Today’s Opinion: Ganja experiment

POSTED: 06/1/11 12:20 PM

Many Caribbean islands, St. Maarten included, live under a permanent ganja-cloud. The soft drug is so commonly used that is does not really make any sense to prosecute people who are caught with small amounts in their possession. But up to this day, the law does not make a distinction between ganja and a hard drug like cocaine.
The Netherlands has long had a very tolerant policy towards soft drugs; not towards the hard core dealers in massive shipments, but towards citizens who enjoy smoking a joint. That’s how the by now infamous coffee shops came about – a most typical Dutch solution. Clients are allowed to buy marijuana legally in these establishments, but the coffee shop owners buy their produce from criminal elements.
Over time, some of these coffee shops became so successful that the law interfered and closed them down. One of the more humorous rules in the soft drug policy is that a coffee shop is not allowed within a 500 meter radius of schools. Why it is then okay to have a coffee shop standing at 501 meters from a school has never been explained.
The current Dutch government is tough on drugs, but not everybody in the country agrees. Take Utrecht for instance. That municipality intends to continue with an experiment for legal marijuana cultivation. Basically residents of Utrecht will be allowed to have a maximum of five so called nederwiet-plants per person, and the crop must be intended for personal use.
This way, Utrecht wants to take part of the nederwiet-cultivation out of the illegality and to offer users over the age of 18 an alternative for the coffee shop. The argument is that the product sold in coffee shops has per definition been grown illegally.
But the drugs memorandum the government published last week seems to get in the way of Utrecht’s plans. “Experiments like the one proposed by Utrecht are at odds with current legislation and international obligations,” says Justice Minister Opstelten. Together with Public Health Minister Schippers Opstelten maintains that the core of the government’s policy is that every form of cannabis-cultivation is punishable and is and remains prohibited. The policy is based on a 2005 research into experiments with legalizing nederwiet-cultivation.
But in Utrecht politicians read that report too, and they found a way out. It says clearly that it is possible to regulate cannabis-cultivation at the national level, an alderman who supports the experiment says.
Utrecht claims that its experiment is focused on public health. There is no supervision for coffee shops, so customers have no idea what they are buying. The soft drugs they offer could contain harmful substances, they could be cultivated with pesticides and they could have been dried too quickly. The user also has no influence on the thc-levels in the drug. THC (tetrahydrocannabinol) is the active ingredient of nederwiet.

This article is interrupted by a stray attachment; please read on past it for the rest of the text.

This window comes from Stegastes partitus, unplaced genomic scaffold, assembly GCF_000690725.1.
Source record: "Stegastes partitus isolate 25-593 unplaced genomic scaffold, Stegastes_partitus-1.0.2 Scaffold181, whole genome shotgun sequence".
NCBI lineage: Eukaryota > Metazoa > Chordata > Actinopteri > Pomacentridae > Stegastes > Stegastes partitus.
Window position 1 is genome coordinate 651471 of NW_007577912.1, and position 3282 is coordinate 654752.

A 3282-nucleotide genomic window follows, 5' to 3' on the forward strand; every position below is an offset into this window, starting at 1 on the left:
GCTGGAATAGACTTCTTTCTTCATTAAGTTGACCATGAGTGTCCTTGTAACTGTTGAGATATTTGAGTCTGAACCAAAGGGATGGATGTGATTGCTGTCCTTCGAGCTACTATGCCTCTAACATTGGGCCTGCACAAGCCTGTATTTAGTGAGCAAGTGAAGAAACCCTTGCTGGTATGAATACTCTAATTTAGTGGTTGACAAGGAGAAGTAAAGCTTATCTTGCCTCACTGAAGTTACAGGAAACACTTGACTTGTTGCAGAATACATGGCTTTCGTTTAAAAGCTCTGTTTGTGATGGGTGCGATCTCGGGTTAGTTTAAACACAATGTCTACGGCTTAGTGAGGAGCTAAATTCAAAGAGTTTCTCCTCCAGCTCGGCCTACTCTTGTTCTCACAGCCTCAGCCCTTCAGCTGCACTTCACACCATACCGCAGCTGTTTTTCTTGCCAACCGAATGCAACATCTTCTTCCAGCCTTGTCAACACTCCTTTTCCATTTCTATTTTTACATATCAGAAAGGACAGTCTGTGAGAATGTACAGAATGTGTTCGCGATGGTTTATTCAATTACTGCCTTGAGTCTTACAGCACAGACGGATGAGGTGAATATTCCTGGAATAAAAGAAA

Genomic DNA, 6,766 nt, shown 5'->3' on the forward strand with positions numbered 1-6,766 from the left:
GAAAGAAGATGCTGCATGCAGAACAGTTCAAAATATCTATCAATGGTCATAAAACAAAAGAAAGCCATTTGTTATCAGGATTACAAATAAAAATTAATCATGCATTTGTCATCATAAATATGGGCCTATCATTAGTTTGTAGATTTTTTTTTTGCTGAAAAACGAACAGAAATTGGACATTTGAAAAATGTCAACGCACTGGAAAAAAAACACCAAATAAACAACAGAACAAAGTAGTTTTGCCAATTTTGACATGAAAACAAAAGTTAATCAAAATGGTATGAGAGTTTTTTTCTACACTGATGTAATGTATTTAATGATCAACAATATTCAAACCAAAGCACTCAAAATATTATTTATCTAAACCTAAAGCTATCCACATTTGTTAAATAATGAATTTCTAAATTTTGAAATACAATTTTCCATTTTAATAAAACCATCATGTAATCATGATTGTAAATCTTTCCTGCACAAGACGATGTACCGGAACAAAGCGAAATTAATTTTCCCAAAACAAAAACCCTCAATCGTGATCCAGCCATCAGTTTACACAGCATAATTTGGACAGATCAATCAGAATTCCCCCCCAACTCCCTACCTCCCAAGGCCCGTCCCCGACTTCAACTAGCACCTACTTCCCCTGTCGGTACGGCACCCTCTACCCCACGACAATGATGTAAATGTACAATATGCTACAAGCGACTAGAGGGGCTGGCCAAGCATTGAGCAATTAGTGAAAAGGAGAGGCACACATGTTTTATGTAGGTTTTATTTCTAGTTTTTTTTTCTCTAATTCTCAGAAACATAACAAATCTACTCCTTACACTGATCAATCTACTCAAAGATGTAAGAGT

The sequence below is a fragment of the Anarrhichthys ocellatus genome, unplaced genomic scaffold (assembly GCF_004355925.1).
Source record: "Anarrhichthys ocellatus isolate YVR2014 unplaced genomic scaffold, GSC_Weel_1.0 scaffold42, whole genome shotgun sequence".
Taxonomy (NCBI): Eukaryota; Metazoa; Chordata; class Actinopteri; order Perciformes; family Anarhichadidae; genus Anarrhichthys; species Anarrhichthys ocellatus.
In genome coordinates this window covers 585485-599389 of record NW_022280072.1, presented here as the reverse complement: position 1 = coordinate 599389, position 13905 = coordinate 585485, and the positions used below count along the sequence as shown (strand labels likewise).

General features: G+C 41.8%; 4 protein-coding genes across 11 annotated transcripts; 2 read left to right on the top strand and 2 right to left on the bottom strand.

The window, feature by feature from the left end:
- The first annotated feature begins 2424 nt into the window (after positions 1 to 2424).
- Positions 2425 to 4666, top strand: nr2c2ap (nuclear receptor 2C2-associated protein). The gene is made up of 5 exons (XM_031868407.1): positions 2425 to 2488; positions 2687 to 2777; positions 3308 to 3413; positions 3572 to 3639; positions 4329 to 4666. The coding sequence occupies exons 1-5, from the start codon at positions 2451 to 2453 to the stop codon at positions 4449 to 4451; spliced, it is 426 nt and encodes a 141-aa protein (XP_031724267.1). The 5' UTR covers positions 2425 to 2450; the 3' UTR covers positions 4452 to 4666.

Utrecht is still working on its plan and it could take until the end of next year before it takes off. Utrecht also has a second experiment in the making: controlled cannabis-use for addicts who are under treatment by a psychologist or a psychiatrist. Utrecht wants to obtain its soft drugs for this experiment from the Bureau for Medicinal Cannabis, a government organization that supplies the soft drug to pharmacies and research facilities.
These experiments are worth looking at. Drugs are like alcohol and prostitution – they will always be part of any society. St. Maarten’s policy has so far been one of laissez-faire, but maybe it is time to take this issue in a different direction. There are people on our island who smoke as many as forty joints a day, so they must be eternally stoned.
There are obviously also people who make a business out of ganja cultivation, smuggling and selling. By legalizing cultivation on a limited scale for personal use, the crime element will obviously not completely disappear but it will diminish. That will give law enforcement in turn the time it so badly needs for dealing with more serious issues. A combination of the two Utrecht-experiments with a local initiative to educate our new generation about the ins and outs of soft drug use wouldn’t be a bad idea either.

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